The two questions that we at Gido Electric Fencing are asked most frequently are:
"What does the average fence cost?” and,
“How much is your electric fencing per metre?"
To their detriment, the average property owner is under the misconception that he/she can request a price on the average electric fence and/or a price per metre and then extrapolate it back to their own property, thereby getting an idea of what it will cost them.
Nothing could be further from the truth.
By means of an example, asking what the average fence costs, equates to calling a car dealership and asking the sales person what their average car costs. Which also begs the question, average for whom?
The fact of the matter is that no two properties are the same. Nor are any two property owners’ viewpoints and expectations of their security measures or budgets the same! The questions are: What will suit your requirements in terms of your property? And, what will your budget allow you?
In a domestic / residential installation, some of these cost factors are:
- Where will we be installing the energiser and how far is that to the nearest point on the fence? The further away you install the energiser, the more expensive it becomes.
- That there is either a flower bed, or grass, or a pickable soil area between the energizer and the fence for the fitment of the energizer earthing spikes. The legislation is very specific about this.
- Is there a power point (electricity) at or near the place where the energizer is to be installed?
- If the energiser is to be installed in a garage, is the garage attached to the house or not?
- If the garage is attached to the house, do you wish to make your way through the house to the garage at night to reset the energizer after the siren has been activated or would you prefer the convenience of a keypad near your main bedroom?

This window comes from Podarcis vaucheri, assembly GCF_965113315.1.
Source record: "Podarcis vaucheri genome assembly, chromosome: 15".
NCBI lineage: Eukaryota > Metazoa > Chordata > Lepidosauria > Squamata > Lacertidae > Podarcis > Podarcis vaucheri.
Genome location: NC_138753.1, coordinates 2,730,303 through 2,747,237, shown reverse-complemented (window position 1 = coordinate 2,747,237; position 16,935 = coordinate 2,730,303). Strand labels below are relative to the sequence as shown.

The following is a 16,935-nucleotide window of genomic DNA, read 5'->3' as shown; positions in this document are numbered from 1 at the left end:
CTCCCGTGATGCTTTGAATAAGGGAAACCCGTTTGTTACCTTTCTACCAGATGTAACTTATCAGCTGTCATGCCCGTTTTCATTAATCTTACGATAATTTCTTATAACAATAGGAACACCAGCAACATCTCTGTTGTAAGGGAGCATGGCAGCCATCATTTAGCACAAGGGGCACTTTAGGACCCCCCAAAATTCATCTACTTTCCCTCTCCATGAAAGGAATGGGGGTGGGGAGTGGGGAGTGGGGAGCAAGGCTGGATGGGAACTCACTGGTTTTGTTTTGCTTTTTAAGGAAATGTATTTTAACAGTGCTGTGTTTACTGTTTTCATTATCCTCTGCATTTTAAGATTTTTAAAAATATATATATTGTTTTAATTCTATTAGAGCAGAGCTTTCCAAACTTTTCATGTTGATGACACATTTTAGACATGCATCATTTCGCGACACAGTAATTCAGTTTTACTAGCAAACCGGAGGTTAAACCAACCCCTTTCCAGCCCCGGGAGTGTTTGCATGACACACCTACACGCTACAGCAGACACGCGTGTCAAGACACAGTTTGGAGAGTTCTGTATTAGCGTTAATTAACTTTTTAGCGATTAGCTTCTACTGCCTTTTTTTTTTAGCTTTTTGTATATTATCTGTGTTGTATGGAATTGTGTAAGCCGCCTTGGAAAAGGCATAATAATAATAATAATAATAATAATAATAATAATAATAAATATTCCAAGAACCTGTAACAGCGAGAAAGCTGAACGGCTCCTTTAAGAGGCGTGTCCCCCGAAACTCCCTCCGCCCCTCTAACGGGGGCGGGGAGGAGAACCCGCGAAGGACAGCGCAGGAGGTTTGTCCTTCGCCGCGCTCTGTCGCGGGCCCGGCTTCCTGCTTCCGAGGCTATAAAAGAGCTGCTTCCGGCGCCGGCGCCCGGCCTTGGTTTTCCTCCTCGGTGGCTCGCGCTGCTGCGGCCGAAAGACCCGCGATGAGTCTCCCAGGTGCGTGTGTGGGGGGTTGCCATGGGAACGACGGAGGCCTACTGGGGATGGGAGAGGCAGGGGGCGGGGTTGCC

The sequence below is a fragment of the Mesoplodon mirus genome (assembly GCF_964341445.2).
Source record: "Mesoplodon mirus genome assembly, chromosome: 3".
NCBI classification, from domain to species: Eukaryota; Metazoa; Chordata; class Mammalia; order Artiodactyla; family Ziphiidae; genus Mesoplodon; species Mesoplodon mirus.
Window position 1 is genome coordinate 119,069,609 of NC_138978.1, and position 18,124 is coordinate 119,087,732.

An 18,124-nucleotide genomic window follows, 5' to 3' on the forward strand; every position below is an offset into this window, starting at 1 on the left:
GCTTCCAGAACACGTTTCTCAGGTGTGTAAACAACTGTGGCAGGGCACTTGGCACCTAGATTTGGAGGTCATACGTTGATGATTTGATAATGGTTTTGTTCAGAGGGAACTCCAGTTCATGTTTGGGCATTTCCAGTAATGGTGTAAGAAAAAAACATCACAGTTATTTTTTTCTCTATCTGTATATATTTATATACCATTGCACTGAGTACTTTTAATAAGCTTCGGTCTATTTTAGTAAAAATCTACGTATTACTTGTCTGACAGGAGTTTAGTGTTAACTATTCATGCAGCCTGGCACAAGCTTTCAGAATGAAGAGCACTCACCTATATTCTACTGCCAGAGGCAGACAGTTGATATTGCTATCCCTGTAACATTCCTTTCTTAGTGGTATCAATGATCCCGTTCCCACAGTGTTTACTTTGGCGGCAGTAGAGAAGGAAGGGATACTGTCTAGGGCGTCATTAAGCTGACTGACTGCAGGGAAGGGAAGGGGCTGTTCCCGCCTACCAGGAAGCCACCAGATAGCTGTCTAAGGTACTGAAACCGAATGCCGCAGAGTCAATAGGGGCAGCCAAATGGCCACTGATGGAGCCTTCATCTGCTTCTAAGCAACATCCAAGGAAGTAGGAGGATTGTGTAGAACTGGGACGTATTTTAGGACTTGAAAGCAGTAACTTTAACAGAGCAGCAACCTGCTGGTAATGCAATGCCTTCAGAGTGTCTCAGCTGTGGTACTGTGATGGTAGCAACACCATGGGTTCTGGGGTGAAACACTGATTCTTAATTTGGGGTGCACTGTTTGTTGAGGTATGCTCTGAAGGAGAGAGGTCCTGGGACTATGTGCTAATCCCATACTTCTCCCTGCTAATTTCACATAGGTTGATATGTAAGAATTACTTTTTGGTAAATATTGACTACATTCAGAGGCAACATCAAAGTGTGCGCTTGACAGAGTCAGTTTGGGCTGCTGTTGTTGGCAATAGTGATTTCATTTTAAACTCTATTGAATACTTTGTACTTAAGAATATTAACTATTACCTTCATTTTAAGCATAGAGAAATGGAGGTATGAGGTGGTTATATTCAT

- Similarly, if the garage is not attached to the house, are you willing to compromise your safety by leaving the safety of your house at night to reset the energizer, or would you prefer the convenience and safety of a remote on/off? Not to mention going out on a cold night or during a rain storm!
- The same applies if the energiser has to be installed against the front boundary wall. (Home owners who want to secure the front wall only.) The energiser is water resistant, not water proof, and must be installed in an enclosure.
- One of the most critical factors affecting pricing is the type and design of your boundary wall. The most cost effective wall to secure is one that is absolutely straight and level. (Straight as in the wall is built in a straight line and level as in the top of the wall is absolutely level.)
- Walls that have pillars, steps and or zigzags, result in “tie-offs”, and the use of substantially more brackets and support stays. A 'tie-off' is when we run wiring a certain distance without stopping the continuity. (We then tie-off and strain a new section of fence.) The costs for these walls escalate dramatically. The same applies to properties that have garages, outbuildings and / or where the house itself built is built on the boundary line. Is the electric fence to follow the contour of these buildings or just cut straight across?
- What type of bracket, i.e. design, would effectively secure your wall? It is definitely not a case of one size fits all.
- Minimum bracket height, What number of strands will effectively secure your wall? Six strand brackets are simply not effective. The norm is 8, 10, 12 and higher. The bracket chosen must provide an effective physical barrier, not something that you can just climb over!
- Bracket spacing. Brackets spaced at 3m intervals on a 90m fence, e.g. a straight and level pre-cast fence, equates to 31 brackets. Spaced at 5m, you use 19 brackets. The difference, besides the installation cost of the 13 brackets, is the level of security. Brackets spaced at 3m intervals are infinitely more secure than brackets spaced at 5m. Note: in terms of legislation, brackets spacing is specified at 3m intervals.
- What about fence zoning? Property owners get this one wrong all the time. On any perimeter longer than 200m, zoning is not an option, but a necessity.